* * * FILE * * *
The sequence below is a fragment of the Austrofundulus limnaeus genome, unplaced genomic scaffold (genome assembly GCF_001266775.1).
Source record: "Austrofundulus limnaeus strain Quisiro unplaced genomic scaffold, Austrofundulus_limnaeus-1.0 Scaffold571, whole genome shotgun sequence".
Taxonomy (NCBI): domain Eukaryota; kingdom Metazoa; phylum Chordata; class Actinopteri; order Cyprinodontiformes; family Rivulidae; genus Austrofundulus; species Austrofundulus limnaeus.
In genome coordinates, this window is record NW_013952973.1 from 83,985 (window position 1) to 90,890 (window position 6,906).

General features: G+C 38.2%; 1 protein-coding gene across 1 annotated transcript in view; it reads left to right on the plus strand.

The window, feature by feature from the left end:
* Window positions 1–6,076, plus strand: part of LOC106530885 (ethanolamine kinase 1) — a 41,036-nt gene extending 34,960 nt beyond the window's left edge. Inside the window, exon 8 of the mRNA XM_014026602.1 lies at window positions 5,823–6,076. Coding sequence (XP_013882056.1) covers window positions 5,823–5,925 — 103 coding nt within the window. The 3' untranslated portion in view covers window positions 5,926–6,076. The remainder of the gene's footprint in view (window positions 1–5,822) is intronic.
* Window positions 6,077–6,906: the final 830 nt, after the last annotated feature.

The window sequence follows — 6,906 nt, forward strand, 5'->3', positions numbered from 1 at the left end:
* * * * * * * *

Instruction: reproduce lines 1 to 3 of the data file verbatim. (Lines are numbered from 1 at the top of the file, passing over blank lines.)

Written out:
The sequence below is a fragment of the Austrofundulus limnaeus genome, unplaced genomic scaffold (genome assembly GCF_001266775.1).
Source record: "Austrofundulus limnaeus strain Quisiro unplaced genomic scaffold, Austrofundulus_limnaeus-1.0 Scaffold571, whole genome shotgun sequence".
Taxonomy (NCBI): domain Eukaryota; kingdom Metazoa; phylum Chordata; class Actinopteri; order Cyprinodontiformes; family Rivulidae; genus Austrofundulus; species Austrofundulus limnaeus.